This concept means that whereas the particulars of historical or evolutionary phenomena are not replicable in the sense of laboratory science, evolutionary and climate records do exhibit a surprising number of iterations—for example, the repeated emergence of certain food processing adaptations, recurrent geographic expansions, or the concurrent rise or loss of species diversity across diverse animal groups, all of which can be examined in relation to repeated periods of climate warming, cooling, heightened variability, or stability, along with the repetitive expansion and contraction of habitats. These iterations mean that there are numerous cases over time and space where the detailed relationships between climate and evolutionary response in humans can be defined, examined, and compared against the responses in the contemporaneous biota. Common patterns or regularities have the potential to yield new understandings of evolutionary processes and the influences of climate.

Overarching Research Strategy

Common to all hypotheses linking climate change and faunal evolution is the notion that large-scale shifts in climate or climate variability altered the landscape ecology, which, in turn, presented specific adaptive or speciation pressures leading to genetic selection and innovation. This view holds that the most significant evolutionary junctures—those evolutionary and behavioral transitions that were fundamental to shaping who and what we are today—were linked to some aspect of paleoenvironmental change. As noted earlier, the possibility that environmental change had negligible impact on evolutionary change also needs to be considered, because factors such as genetic mutation, resource competition, and social interaction were in effect under all environmental conditions and thus may have impinged on evolution independent of specific environmental transitions. Even if this were so, evolutionary success or extinction depends on the increase or reduction of a species and its particular way of life, which are inevitably influenced by large-scale or abrupt changes in environmental conditions. On the basis of well-tested ideas in evolutionary biology, therefore, environmental variables are critical in shaping the adaptations and geographic distributions of all organisms, and are expected to have made a difference in shaping the course of human evolution, the success and demise of earlier hominin species, and, ultimately, the existence and influence of our own lineage.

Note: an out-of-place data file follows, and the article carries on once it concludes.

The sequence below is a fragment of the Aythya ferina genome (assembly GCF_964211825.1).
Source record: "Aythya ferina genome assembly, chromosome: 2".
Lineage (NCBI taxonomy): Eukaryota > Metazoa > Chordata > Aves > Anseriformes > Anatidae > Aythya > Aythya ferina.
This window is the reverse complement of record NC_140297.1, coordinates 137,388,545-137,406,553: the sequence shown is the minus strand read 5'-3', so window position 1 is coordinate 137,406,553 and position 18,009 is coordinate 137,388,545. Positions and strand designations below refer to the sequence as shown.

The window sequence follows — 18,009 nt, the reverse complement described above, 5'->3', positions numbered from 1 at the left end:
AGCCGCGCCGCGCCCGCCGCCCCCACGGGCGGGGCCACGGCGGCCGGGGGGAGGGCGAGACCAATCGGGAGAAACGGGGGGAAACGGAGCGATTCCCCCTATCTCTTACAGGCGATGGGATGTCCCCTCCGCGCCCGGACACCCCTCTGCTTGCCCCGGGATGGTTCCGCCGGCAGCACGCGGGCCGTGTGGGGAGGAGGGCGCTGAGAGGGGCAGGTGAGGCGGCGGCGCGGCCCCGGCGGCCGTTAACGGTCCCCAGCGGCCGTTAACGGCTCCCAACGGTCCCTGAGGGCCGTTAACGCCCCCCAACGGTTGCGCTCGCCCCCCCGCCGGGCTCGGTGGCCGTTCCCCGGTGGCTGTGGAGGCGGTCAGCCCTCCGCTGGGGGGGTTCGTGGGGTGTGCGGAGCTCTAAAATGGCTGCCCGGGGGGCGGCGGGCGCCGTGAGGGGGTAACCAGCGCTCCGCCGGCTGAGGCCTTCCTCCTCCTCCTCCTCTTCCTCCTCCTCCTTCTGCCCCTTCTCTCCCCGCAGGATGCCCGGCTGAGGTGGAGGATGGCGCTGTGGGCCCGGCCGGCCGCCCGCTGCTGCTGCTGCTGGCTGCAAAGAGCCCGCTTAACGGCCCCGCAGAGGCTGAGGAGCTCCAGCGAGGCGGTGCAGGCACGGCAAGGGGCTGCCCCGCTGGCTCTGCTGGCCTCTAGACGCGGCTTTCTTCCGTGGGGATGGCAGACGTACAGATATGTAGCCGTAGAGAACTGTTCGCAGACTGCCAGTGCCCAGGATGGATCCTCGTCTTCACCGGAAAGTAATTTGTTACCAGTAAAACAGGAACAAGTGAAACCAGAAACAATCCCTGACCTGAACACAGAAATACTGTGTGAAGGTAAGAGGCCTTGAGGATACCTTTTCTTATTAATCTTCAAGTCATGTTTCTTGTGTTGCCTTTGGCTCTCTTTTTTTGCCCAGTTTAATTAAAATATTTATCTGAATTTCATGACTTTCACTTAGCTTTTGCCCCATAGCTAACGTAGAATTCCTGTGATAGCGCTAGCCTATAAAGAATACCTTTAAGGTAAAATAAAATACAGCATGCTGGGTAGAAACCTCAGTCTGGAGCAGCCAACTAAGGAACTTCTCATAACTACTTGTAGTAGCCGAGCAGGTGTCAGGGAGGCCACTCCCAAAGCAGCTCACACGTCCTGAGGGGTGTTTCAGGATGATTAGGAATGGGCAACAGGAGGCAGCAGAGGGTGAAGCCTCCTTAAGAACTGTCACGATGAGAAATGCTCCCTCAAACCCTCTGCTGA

Hypotheses of how climate change affected evolution generally start by correlating patterns of evolution recorded in continental basins with marine or lake climate records that are located hundreds or thousands of kilometers away. Identification of such broad correlations has stimulated productive research, but these largely independent efforts have yielded fossil samples and climate records that are distant from one another, unable to be analyzed quantitatively, or are otherwise inadequate to address critical questions about evolutionary processes (see, e.g., Barnosky, 2001). Future progress depends on how well scientists move



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